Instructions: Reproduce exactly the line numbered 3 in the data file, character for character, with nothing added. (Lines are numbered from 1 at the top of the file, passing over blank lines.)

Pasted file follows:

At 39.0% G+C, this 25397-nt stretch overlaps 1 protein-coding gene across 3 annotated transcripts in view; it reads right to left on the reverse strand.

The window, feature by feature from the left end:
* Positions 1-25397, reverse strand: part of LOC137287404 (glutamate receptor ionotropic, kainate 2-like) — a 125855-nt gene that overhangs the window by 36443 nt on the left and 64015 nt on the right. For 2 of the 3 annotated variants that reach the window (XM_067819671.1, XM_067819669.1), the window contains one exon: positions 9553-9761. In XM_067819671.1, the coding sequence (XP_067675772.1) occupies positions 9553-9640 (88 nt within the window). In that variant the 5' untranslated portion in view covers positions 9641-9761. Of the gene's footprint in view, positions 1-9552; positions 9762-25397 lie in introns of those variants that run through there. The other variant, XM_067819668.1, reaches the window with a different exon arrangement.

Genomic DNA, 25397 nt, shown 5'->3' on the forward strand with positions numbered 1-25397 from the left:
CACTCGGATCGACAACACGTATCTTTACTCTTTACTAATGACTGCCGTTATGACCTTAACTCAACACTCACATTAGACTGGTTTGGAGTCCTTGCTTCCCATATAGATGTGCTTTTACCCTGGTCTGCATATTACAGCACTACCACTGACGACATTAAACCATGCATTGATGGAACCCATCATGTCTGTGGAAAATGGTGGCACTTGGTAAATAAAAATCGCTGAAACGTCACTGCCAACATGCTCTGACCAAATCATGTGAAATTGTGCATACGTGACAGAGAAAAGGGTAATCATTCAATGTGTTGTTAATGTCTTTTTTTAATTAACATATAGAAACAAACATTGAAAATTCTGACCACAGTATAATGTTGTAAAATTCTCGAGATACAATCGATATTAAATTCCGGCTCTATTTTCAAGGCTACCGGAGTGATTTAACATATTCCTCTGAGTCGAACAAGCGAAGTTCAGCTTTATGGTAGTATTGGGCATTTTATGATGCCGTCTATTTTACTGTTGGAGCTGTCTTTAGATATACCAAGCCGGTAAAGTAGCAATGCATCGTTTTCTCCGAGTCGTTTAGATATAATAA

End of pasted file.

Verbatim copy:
* Positions 1-25397, reverse strand: part of LOC137287404 (glutamate receptor ionotropic, kainate 2-like) — a 125855-nt gene that overhangs the window by 36443 nt on the left and 64015 nt on the right. For 2 of the 3 annotated variants that reach the window (XM_067819671.1, XM_067819669.1), the window contains one exon: positions 9553-9761. In XM_067819671.1, the coding sequence (XP_067675772.1) occupies positions 9553-9640 (88 nt within the window). In that variant the 5' untranslated portion in view covers positions 9641-9761. Of the gene's footprint in view, positions 1-9552; positions 9762-25397 lie in introns of those variants that run through there. The other variant, XM_067819668.1, reaches the window with a different exon arrangement.